I came to FreeBSD by luck, with no previous experience in Linux, having only used Windows and Mac OS as a desktop user. I’m using FreeBSD as a hobby, mainly for learning programming and to recover and old motherboard and some spares to build a poor-woman-home-cinema for my wife. It’s evident now for me that FreeBSD is not the best choice for home multimedia, but what keeps me using it is precisely the quality of the documentation, where I include this forum. This quality owes a huge lot to the work of moderators and extends beyond technical knowledge into the sadly neglected realms of typography and grammar. For someone as me, who’s still learning English as a third language, reading on this forum is such a pleasure and a fruitful experience that I can assure you that I’ll continue being a member even if I stop using FreeBSD and try another Unix derivative.

Thanks everybody,
Juan
 

Whattteva

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#49
Durden said:
I was an English major in college and I can say with complete honesty that my professors in school cared less about grammar/spelling than the moderators of these forums. In fact some of my professors when emailing or posting to discussion forums had far worse grammar/spelling than I've seen out of my foreign friends because they simply didn't care on this sort of medium. They saved their efforts for official correspondences and papers.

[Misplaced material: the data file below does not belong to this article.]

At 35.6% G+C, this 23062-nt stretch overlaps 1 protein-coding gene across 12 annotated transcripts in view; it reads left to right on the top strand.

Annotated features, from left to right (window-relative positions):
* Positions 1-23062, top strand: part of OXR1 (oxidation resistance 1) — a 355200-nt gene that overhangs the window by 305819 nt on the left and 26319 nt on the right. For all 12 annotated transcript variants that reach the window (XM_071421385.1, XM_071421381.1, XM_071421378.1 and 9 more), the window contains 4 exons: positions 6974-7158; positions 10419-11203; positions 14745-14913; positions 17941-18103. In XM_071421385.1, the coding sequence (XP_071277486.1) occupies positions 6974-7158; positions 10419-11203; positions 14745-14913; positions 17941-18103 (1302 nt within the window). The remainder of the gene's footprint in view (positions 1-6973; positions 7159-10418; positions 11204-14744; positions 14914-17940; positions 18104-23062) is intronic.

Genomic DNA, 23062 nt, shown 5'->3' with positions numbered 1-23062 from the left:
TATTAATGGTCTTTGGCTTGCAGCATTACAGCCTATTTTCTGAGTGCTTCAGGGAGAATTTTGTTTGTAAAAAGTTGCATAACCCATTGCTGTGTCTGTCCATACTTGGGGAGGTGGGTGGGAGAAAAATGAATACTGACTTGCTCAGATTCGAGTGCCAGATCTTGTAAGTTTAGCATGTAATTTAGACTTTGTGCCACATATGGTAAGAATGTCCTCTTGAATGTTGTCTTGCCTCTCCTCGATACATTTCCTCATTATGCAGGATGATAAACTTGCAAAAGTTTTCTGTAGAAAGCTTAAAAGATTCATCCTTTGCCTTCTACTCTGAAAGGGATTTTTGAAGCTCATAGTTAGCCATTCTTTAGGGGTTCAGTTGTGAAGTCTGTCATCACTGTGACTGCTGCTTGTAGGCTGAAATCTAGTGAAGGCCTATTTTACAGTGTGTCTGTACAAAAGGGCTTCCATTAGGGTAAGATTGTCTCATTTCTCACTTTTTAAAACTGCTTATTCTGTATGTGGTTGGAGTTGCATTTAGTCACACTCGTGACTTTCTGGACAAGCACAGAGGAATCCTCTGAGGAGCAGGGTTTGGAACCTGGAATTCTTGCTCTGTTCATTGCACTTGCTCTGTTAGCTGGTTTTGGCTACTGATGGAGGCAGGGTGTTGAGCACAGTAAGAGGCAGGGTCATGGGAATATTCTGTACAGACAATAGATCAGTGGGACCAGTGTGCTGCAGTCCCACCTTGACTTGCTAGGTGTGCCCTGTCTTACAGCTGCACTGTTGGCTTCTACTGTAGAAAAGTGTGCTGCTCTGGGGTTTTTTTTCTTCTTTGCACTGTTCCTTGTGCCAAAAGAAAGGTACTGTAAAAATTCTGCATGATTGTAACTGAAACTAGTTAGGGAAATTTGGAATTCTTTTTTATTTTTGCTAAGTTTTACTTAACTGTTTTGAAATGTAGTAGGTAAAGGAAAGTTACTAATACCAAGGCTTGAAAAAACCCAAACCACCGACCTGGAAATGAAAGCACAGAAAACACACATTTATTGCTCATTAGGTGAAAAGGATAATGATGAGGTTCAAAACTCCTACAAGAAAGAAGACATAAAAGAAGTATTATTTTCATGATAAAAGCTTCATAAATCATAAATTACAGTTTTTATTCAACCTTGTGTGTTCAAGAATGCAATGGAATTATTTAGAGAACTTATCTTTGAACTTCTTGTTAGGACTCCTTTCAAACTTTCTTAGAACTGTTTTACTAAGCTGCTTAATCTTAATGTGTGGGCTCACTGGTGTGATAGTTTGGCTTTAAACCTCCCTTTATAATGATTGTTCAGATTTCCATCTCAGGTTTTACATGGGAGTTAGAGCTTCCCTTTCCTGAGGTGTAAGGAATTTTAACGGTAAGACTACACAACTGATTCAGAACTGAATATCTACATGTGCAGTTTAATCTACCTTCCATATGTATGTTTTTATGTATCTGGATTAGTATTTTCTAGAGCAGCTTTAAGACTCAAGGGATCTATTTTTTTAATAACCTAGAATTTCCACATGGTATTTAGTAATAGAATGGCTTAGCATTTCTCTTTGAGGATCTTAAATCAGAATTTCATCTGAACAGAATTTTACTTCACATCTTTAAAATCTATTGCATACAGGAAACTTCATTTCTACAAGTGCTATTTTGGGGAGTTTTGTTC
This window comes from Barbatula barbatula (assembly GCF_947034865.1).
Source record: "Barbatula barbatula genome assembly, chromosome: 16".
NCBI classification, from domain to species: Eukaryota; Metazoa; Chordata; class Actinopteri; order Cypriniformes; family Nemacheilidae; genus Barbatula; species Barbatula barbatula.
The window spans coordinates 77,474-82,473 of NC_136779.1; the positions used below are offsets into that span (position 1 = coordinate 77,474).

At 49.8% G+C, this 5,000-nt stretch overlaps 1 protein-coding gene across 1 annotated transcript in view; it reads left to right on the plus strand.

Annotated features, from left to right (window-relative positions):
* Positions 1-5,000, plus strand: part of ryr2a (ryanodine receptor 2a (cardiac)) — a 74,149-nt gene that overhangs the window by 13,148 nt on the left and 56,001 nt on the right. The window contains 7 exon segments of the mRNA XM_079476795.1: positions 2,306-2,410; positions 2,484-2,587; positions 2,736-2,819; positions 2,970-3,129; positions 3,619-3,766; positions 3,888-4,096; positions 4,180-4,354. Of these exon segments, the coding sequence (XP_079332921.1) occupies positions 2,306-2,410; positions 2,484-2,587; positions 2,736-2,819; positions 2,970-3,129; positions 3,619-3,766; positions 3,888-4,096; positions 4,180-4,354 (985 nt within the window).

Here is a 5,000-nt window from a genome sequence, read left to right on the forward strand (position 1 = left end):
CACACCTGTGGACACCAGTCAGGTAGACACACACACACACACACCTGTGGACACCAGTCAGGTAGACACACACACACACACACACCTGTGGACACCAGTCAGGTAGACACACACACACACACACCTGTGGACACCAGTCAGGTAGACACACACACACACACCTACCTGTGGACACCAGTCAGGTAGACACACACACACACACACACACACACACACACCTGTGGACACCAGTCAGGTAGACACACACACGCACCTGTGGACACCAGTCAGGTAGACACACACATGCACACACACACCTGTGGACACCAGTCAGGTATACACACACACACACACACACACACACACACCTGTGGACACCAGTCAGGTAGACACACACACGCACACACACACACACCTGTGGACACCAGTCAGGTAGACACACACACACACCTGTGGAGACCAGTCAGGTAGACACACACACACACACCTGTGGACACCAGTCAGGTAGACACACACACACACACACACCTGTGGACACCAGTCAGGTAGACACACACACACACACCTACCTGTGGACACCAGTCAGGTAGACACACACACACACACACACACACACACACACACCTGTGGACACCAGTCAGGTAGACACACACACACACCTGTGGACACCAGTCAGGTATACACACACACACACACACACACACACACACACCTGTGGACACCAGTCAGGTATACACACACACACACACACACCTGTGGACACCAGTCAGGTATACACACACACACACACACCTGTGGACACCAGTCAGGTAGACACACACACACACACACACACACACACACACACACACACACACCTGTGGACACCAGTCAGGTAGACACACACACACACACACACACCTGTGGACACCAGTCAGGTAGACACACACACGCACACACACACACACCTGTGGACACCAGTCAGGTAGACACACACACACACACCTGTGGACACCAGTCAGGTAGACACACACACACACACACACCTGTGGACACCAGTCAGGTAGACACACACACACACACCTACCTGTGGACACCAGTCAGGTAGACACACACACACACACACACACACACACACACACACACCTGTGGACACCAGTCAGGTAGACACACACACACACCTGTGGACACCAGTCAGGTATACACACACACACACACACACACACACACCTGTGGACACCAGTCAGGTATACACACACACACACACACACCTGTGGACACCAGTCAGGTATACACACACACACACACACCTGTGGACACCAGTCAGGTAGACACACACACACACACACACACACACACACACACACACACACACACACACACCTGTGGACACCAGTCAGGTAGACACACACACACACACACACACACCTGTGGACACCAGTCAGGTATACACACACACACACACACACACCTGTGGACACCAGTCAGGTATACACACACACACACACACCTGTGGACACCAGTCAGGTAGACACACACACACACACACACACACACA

It sure was not the case with my school. My professors definitely cared about correctness, even non-English subjects. To be honest, I think it's a perfectly reasonable expectation considering any word processor worth their salt these days has automatic grammar and spell checking.

Durden said:
Truth be told I don't care much. If moderators here wish to spend their time correcting people's spelling and grammar that's their prerogative. It just seems like a waste of time and insulting to those who may not have the strongest written skills. No one likes to be looked down at from the end of someone else's nose and I couldn't blame them for not participating under those circumstances. As little as I actually care it still actually discourages me from wanting to participate because it's a needless source of drama that I'd just rather not deal with.

I'm cool with standards but taken to extremes they do more harm than good. Just my 2 cents, I'm done.
I don't know why people take corrections so personal. It's constructive criticism and improves your future writing free of charge (unlike private tutors)!

Also, just as @Juanitou mentioned in the post above mine, properly written writing helps even non-native English speakers understand things much better.
 
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sk8harddiefast

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#50
Write just trying to keep the forum's right way of posting. Moderators here, keep everything PERFECT without any mistake. The 99% of every post here, is edited to be just perfect. Is not something strange. Almost all of our posts are edited everyday to be just "the best way to post". If you try to make all your posts perfect, you want at least 30 minutes for every post. Is not something personal. Is something usual. Also I speak bad English. None, never told me something about that. And me too, I do mistakes.